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Lynda Walsh is an associate professor of English at the University of Nevada, Reno. She studies the rhetoric of science—particularly the public reception of visual arguments in climate change debates. Her most recent book, Topologies as Techniques for a Post-Critical Rhetoric (Palgrave Macmillan, 2017), edited with Casey Boyle, explores topology as a spatial method for inventing new ways to deliberate over issues of science and technology. Her monograph Scientists as Prophets: A Rhetorical Genealogy (Oxford, 2013) traces a dominant strand in the public role played by scientists back to its historical roots in religious rhetoric.
- “Understanding the Rhetoric of Climate Change Debates.” WIREs Climate Change 8, no. 1 (2017). doi: 10.1002/wcc.452.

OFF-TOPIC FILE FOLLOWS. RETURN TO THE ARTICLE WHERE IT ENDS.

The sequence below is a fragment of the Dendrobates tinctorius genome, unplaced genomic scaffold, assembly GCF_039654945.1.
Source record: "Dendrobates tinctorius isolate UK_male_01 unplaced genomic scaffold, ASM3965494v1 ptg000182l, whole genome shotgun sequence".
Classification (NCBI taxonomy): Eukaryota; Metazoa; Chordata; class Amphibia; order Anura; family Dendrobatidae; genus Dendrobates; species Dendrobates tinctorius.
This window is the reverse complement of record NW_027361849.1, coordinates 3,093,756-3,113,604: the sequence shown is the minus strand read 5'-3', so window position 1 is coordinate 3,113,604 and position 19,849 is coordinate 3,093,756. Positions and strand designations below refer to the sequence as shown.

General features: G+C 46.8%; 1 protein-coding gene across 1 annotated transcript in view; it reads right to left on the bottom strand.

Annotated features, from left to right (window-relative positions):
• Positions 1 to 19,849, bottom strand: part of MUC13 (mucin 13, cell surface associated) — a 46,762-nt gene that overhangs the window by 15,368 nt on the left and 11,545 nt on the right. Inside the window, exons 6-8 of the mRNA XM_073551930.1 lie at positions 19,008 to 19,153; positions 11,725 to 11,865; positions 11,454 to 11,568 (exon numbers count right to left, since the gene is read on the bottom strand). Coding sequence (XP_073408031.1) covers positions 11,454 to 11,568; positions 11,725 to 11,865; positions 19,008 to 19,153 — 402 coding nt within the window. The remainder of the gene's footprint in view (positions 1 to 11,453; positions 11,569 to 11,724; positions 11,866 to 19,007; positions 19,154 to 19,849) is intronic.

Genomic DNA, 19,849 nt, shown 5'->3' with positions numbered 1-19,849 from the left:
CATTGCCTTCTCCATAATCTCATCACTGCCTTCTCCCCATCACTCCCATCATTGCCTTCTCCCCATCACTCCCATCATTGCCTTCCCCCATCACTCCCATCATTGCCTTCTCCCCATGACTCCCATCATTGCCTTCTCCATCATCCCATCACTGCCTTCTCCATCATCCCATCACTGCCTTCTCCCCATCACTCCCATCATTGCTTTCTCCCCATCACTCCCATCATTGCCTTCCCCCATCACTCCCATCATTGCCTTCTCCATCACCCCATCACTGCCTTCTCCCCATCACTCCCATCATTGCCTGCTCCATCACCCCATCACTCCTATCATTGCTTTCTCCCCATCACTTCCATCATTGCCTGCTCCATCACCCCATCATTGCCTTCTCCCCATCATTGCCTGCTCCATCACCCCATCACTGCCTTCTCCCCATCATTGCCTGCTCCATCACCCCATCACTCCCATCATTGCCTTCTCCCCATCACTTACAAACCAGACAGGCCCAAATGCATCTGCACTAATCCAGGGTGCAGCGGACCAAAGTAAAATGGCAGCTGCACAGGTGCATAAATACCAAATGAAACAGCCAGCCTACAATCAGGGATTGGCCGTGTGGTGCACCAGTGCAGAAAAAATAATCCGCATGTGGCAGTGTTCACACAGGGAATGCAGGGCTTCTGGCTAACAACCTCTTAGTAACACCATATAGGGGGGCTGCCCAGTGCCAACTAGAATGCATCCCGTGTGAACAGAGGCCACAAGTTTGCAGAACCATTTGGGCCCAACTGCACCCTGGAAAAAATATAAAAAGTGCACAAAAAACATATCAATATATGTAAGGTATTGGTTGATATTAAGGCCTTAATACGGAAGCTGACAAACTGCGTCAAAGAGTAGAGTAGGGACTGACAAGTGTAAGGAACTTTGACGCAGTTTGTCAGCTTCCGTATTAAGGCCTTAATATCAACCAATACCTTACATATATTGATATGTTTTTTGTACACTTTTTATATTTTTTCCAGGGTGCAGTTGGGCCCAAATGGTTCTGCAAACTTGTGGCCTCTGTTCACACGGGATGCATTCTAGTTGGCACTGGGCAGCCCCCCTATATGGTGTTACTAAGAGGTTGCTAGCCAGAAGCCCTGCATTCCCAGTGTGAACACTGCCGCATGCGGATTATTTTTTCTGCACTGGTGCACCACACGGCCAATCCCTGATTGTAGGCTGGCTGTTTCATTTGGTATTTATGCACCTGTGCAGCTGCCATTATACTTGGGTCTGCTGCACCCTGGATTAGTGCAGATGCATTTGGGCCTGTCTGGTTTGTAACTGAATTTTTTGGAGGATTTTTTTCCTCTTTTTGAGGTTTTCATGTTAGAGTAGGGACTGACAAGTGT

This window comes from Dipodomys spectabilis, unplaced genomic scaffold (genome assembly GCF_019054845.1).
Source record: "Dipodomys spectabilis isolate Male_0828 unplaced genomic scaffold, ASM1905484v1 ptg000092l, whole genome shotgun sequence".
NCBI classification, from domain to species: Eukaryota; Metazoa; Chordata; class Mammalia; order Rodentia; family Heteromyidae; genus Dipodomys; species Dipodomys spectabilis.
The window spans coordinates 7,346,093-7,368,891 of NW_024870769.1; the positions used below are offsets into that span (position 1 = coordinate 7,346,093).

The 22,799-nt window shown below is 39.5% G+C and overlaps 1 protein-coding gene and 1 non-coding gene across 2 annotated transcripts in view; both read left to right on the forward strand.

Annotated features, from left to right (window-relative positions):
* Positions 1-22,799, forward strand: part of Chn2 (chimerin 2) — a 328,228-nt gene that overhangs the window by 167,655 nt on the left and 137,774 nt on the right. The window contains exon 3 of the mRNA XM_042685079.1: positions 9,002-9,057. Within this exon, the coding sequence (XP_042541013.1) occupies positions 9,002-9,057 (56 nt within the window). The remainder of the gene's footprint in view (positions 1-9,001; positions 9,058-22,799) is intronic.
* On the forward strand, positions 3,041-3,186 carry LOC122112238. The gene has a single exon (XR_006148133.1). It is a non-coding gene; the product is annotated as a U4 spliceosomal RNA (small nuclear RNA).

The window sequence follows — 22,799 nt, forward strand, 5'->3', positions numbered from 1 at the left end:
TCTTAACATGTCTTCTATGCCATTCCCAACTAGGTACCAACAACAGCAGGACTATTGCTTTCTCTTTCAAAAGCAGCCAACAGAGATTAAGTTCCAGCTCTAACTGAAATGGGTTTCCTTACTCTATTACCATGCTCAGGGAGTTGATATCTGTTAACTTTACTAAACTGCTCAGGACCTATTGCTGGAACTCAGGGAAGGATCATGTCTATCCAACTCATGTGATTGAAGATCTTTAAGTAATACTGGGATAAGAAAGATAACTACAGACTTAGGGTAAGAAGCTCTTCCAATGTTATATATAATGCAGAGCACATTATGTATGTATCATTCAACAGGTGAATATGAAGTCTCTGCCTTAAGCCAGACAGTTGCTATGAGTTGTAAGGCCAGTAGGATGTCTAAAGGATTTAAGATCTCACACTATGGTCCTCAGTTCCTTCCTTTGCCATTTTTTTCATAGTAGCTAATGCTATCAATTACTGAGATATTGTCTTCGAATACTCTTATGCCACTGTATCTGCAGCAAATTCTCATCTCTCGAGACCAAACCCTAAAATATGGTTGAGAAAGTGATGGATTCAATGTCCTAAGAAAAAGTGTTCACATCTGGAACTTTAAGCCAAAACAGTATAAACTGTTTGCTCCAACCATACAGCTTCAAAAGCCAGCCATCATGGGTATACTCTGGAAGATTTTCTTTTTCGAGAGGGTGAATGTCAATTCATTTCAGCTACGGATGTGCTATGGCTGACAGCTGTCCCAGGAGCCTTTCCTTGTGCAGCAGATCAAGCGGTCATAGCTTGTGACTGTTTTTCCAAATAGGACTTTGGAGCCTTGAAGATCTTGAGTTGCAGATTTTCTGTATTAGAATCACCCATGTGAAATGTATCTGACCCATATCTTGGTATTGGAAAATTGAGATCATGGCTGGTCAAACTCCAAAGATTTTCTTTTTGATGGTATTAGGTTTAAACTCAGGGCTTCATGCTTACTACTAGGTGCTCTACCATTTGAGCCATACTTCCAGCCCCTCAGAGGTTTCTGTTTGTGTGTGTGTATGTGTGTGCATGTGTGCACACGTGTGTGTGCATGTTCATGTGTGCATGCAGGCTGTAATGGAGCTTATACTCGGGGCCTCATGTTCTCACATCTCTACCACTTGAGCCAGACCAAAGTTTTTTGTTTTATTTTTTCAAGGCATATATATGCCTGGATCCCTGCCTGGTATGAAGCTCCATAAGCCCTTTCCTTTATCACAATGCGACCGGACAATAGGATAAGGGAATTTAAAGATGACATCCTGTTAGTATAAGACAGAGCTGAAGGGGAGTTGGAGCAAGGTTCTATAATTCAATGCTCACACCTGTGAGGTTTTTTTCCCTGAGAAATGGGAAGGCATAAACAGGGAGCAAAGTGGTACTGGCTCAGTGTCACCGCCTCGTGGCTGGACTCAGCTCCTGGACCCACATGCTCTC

- with Kenneth C. Walker. “Perspectives on Uncertainty for Scholars of Technical Communication.” Technical Communication Quarterly 25, no. 2 (2016): 71–86.
- “The Visual Rhetoric of Climate Change.” WIREs Climate Change 6, no. 4 (2015): 361–68.
- with Andrew B. Ross. “The Visual Invention Practices of STEM Researchers: An Exploratory Topology.” Science Communication 37, no. 1 (2015): 118–31.
- “Resistance and Common Ground as a Function of Mis/Aligned Attitudes: A Filter-Theory Analysis of Ranchers’ Writings on the Mexican Gray Wolf Reintroduction Project.” Written Communication 30, no. 3 (2013): 355–87.